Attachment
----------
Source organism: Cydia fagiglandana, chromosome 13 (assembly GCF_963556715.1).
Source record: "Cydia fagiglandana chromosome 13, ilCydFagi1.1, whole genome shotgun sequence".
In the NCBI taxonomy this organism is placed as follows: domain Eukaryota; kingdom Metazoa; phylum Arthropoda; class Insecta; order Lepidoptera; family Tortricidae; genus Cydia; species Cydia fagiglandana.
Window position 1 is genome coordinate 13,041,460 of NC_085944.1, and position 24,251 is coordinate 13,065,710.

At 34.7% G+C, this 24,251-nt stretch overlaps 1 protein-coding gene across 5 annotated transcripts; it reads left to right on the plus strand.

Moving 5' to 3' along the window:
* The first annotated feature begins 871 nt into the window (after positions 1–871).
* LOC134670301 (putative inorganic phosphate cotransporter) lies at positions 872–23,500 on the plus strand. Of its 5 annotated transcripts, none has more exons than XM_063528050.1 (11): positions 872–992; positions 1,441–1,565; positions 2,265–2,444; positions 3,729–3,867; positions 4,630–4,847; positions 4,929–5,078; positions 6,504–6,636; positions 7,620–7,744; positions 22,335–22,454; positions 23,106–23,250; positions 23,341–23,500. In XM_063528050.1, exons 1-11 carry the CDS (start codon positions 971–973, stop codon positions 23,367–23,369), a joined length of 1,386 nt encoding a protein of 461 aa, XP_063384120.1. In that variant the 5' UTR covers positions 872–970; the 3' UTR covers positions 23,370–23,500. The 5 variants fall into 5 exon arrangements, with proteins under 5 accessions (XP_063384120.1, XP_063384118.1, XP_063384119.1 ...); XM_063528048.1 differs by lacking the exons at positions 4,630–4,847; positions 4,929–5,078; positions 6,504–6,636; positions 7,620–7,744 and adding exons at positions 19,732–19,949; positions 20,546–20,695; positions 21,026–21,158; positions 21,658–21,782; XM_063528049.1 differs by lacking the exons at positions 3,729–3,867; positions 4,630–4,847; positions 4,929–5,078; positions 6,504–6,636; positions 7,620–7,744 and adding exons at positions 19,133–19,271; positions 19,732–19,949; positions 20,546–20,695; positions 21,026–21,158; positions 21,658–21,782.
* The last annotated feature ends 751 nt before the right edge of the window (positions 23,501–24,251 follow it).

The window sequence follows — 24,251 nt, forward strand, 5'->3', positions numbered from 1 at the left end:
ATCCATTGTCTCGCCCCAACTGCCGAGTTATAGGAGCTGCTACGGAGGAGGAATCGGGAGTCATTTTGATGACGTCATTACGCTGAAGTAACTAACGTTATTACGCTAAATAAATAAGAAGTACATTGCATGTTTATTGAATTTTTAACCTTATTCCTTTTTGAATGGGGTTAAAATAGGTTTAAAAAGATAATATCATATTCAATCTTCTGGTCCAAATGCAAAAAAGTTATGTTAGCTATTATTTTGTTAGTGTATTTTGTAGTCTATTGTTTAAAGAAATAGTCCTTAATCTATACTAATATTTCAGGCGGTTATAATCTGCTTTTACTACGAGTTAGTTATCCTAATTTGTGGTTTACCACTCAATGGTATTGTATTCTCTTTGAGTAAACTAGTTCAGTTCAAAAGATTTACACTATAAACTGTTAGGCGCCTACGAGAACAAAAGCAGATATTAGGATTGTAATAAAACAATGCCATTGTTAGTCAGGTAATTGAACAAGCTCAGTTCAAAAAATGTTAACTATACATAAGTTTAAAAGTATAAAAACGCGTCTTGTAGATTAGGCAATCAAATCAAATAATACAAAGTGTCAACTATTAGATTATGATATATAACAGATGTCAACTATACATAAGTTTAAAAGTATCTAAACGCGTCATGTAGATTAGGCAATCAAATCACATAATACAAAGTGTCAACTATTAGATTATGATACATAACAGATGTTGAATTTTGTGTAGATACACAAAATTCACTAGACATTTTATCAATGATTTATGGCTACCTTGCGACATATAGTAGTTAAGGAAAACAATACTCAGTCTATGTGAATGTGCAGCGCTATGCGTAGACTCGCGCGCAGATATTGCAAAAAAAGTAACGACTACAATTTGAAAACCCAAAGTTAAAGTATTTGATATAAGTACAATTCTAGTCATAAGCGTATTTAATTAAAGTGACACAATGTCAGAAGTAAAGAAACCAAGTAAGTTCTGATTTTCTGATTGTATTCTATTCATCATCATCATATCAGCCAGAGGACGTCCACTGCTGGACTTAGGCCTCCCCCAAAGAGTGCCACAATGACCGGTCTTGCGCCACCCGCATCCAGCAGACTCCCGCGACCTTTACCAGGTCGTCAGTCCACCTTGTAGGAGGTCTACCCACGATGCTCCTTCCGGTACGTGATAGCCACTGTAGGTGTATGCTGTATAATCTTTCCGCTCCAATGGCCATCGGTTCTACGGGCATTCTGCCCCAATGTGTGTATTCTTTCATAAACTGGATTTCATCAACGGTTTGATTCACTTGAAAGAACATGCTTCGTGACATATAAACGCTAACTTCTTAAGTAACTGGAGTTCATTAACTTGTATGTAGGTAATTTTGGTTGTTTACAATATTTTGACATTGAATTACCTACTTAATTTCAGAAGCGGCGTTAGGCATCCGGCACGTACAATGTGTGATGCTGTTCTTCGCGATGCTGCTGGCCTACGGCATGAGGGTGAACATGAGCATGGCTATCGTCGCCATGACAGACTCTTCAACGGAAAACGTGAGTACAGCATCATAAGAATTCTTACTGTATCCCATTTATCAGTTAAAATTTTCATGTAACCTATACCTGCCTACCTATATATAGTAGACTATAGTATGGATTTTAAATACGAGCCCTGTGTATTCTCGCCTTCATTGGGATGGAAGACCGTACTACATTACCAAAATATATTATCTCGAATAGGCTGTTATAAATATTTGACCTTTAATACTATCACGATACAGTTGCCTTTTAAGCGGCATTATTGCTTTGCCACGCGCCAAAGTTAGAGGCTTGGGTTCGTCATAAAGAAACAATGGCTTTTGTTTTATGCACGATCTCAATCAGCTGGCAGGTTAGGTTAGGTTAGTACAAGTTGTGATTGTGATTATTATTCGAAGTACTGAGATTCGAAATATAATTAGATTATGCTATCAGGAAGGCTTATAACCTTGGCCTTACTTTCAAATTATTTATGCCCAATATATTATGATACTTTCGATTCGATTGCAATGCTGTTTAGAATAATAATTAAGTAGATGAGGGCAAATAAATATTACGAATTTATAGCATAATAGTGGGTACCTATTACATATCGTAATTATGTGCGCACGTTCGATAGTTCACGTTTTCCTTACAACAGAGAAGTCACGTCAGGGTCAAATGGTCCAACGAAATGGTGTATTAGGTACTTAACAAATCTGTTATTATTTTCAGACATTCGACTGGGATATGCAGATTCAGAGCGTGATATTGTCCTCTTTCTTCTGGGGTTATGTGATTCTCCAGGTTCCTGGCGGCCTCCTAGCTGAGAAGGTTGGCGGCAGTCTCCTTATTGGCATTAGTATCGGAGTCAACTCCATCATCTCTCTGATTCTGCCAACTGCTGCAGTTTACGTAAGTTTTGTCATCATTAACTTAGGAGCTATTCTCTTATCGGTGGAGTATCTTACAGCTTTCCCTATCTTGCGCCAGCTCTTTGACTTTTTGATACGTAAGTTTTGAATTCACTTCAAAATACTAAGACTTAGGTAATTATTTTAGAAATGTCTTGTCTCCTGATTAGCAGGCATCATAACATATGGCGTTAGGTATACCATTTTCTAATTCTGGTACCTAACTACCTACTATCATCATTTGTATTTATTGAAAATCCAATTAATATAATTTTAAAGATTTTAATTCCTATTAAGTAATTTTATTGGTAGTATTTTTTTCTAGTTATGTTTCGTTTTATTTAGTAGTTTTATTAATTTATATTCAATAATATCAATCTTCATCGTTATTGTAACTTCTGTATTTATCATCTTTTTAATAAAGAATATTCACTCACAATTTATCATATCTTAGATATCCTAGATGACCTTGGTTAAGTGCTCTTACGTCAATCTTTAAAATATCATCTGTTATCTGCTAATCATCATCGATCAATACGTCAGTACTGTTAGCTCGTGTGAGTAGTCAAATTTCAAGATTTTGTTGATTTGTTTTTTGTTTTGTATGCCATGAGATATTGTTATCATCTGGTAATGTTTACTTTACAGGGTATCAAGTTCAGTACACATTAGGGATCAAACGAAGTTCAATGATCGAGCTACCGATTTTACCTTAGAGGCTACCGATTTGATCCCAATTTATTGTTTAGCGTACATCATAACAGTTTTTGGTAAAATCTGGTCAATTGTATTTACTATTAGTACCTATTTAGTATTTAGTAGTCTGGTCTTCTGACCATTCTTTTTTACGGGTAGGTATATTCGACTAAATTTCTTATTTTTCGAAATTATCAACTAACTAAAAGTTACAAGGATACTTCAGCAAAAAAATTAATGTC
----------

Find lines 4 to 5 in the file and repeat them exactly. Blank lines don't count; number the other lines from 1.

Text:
Window position 1 is genome coordinate 13,041,460 of NC_085944.1, and position 24,251 is coordinate 13,065,710.

At 34.7% G+C, this 24,251-nt stretch overlaps 1 protein-coding gene across 5 annotated transcripts; it reads left to right on the plus strand.